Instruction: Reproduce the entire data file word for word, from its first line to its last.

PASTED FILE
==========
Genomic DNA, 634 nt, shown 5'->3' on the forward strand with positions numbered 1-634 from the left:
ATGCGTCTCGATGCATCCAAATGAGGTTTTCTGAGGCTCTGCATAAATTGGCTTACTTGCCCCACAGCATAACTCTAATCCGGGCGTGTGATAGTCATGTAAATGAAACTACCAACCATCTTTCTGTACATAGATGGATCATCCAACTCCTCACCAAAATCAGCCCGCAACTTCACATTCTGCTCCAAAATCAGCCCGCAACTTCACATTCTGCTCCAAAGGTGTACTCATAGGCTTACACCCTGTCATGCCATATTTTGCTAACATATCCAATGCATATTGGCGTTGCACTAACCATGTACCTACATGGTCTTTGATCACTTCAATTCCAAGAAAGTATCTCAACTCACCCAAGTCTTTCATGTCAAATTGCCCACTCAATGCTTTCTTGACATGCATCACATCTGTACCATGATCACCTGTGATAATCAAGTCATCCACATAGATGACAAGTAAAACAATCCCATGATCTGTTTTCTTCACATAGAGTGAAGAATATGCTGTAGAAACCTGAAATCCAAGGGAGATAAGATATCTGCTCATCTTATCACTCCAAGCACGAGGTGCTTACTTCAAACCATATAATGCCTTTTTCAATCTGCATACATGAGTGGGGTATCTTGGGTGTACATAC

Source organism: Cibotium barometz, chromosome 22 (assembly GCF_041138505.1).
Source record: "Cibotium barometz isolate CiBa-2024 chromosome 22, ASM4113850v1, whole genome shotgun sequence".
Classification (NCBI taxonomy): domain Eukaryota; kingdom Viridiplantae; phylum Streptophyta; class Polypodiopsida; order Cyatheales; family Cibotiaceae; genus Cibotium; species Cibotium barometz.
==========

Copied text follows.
Genomic DNA, 634 nt, shown 5'->3' on the forward strand with positions numbered 1-634 from the left:
ATGCGTCTCGATGCATCCAAATGAGGTTTTCTGAGGCTCTGCATAAATTGGCTTACTTGCCCCACAGCATAACTCTAATCCGGGCGTGTGATAGTCATGTAAATGAAACTACCAACCATCTTTCTGTACATAGATGGATCATCCAACTCCTCACCAAAATCAGCCCGCAACTTCACATTCTGCTCCAAAATCAGCCCGCAACTTCACATTCTGCTCCAAAGGTGTACTCATAGGCTTACACCCTGTCATGCCATATTTTGCTAACATATCCAATGCATATTGGCGTTGCACTAACCATGTACCTACATGGTCTTTGATCACTTCAATTCCAAGAAAGTATCTCAACTCACCCAAGTCTTTCATGTCAAATTGCCCACTCAATGCTTTCTTGACATGCATCACATCTGTACCATGATCACCTGTGATAATCAAGTCATCCACATAGATGACAAGTAAAACAATCCCATGATCTGTTTTCTTCACATAGAGTGAAGAATATGCTGTAGAAACCTGAAATCCAAGGGAGATAAGATATCTGCTCATCTTATCACTCCAAGCACGAGGTGCTTACTTCAAACCATATAATGCCTTTTTCAATCTGCATACATGAGTGGGGTATCTTGGGTGTACATAC

Source organism: Cibotium barometz, chromosome 22 (assembly GCF_041138505.1).
Source record: "Cibotium barometz isolate CiBa-2024 chromosome 22, ASM4113850v1, whole genome shotgun sequence".
Classification (NCBI taxonomy): domain Eukaryota; kingdom Viridiplantae; phylum Streptophyta; class Polypodiopsida; order Cyatheales; family Cibotiaceae; genus Cibotium; species Cibotium barometz.